Fuwafuwa (ふわふわ) is a Japanese word that refers to something that is “fluffy”, “light, “soft” and “airy”. Located on the 2nd floor of City Gate, Fuwa Fuwa is a 25-seater Japanese Kakigori-specialty cafe with a simple interior, decked in white and wooden elements. Are you asking “Wait, where is this City Gate mall? It is
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Fuwafuwa (ふわふわ) is a Japanese word that refers to something that is “fluffy”, “light, “soft” and “airy”.
Located on the 2nd floor of City Gate, Fuwa Fuwa is a 25-seater Japanese Kakigori-specialty cafe with a simple interior, decked in white and wooden elements.
Are you asking “Wait, where is this City Gate mall? It is at Beach Road near Golden Mile Food Centre (where KeyPoint used to be).
By definition, Japanese Kakigori is known as shaved ice or Japanese “ice kacang”, and is similar to their Korean counterpart of Bingsu.
Unlike Korean Bingsu that uses a milk-based shavings as the base, Japanese Kakigori typically uses ice blocks shavings that are light and fluffy. After which, flavoured syrup is drizzled over since the base is bland.
The result is an airy texture that is less dense compared to our traditional Ice Kacang and Korean Bingsu.
A total of 4 fixed flavours are available at Fuwa Fuwa, namely Ichigo ($12.50) which is strawberry, Uji Kinotoki that is matcha ($13.50), Mango ($13.50) and Chocolate Brownie ($13.50).
Another 3 rotating flavours are available on our daily of visit, the Kinako with Kuromitsu ($14.50), Amazake Lactoberries ($14.50) and Strawberry Cream Cheese ($14.50).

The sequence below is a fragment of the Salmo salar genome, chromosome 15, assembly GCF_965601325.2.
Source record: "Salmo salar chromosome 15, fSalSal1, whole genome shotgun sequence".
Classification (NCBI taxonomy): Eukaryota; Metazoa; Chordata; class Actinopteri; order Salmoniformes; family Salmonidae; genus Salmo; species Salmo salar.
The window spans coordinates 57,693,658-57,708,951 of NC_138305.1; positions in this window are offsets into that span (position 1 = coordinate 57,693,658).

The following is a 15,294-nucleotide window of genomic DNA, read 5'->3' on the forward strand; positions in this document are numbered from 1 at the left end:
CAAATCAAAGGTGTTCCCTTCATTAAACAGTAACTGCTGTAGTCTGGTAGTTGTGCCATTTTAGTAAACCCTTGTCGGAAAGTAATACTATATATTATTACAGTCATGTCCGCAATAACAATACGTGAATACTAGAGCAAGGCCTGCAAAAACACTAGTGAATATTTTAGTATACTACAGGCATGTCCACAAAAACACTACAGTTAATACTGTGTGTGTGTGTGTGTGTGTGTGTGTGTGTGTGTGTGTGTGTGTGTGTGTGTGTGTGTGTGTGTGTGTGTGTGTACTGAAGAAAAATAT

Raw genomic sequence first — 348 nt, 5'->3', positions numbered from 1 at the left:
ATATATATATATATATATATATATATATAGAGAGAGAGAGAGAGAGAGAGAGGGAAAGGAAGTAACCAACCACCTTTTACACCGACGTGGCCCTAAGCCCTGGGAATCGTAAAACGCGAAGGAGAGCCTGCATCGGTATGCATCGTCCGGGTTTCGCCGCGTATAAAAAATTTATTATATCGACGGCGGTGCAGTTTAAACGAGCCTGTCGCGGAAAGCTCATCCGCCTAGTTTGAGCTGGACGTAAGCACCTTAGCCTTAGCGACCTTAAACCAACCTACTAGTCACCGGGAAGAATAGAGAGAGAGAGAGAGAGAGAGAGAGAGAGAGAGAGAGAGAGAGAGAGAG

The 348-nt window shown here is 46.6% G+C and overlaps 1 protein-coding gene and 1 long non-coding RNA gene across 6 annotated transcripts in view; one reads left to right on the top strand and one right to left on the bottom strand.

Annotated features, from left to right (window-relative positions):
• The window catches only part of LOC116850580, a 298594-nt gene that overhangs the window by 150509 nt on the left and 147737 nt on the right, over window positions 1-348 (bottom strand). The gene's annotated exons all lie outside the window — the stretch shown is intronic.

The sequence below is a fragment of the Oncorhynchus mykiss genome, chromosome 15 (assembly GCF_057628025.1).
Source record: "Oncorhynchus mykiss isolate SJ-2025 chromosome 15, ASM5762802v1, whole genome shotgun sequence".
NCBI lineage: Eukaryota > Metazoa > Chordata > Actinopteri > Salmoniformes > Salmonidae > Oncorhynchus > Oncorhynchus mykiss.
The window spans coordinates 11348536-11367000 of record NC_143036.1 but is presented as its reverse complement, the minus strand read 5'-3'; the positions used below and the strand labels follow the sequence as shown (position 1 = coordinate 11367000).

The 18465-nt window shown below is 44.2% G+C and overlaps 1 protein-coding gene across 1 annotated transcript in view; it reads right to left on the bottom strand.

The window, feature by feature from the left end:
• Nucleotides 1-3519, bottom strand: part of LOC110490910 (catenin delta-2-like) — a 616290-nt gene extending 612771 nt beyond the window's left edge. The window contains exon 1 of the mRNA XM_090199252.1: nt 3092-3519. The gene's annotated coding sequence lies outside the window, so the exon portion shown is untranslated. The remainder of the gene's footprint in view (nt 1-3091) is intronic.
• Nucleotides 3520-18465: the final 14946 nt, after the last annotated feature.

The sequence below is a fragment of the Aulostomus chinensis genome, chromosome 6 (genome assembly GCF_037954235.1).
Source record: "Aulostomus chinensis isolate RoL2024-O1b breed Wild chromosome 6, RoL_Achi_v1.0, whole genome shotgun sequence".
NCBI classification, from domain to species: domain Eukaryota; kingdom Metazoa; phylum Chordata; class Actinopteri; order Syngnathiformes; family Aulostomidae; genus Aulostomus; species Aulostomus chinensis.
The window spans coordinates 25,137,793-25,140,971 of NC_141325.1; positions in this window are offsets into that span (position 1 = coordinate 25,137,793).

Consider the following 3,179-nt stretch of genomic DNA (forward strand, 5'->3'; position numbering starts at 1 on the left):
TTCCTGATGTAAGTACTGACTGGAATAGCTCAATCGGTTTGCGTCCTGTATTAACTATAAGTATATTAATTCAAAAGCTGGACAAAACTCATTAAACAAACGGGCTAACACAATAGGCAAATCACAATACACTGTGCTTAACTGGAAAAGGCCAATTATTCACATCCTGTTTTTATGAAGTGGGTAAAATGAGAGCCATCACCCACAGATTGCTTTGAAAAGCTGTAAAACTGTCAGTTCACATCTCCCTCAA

Be prepared to wait as there was only one service crew in the shop on my day of visit.
Each Kakigori has to be prepared manually by spinning the bowl continuously to ensure that the texture is even and consistent.
My favourite was the Uji Kinotoki Kakigori ($13.50) served with Hokkaido Tokachi Azuki in between the layers of the shaved ice and by the side.
Sweetened milk was also drizzled to make the dessert more milky and creamy, while the first flush of Kyoto Uji Matcha provided some bitterness, earthiness and complexity.
The iced shavings were so “fuwa fuwa” and indeed cotton-candy-like, almost felt like a guilt-free treat.
The Hokkaido Tokachi Azuki was a nice touch, adding some sweetness and texture to the combination, making it sweeter and chewier.
I decided to be adventurous and try out the daily special – Amazake Lactoberries ($14.50) that was generously drizzled with amazake (fermented Japanese rice beverage) which was also known as a Sweet Sake due to their similarities.
Words of cautious: As the lactoberries which is made up of cranberries and blueberries mixed with probiotics can be very sour, add one scoop at a time into the Kakigori until you are comfortable with the taste.
I made the mistake of adding all the Lactoberries into the Kakigori and it turned out to be too sour.
Apart from Kakigori, Fuwa Fuwa also serves a small menu of Mapo Tofu with Rice ($11) and Carbonara ($15) for those who prefer to eat something savoury before indulging in the sweet treats.
City Gate, 371 Beach Road, #02-44, Singapore 199597
Opening Hours: 11am – 8pm (Mon, Wed – Fri), 9am – 8pm (Sat – Sun), Closed Tues
* Written by Nicholas Tan @stormscape who loves all things [NEW]. DFD paid for food reviewed unless otherwise stated.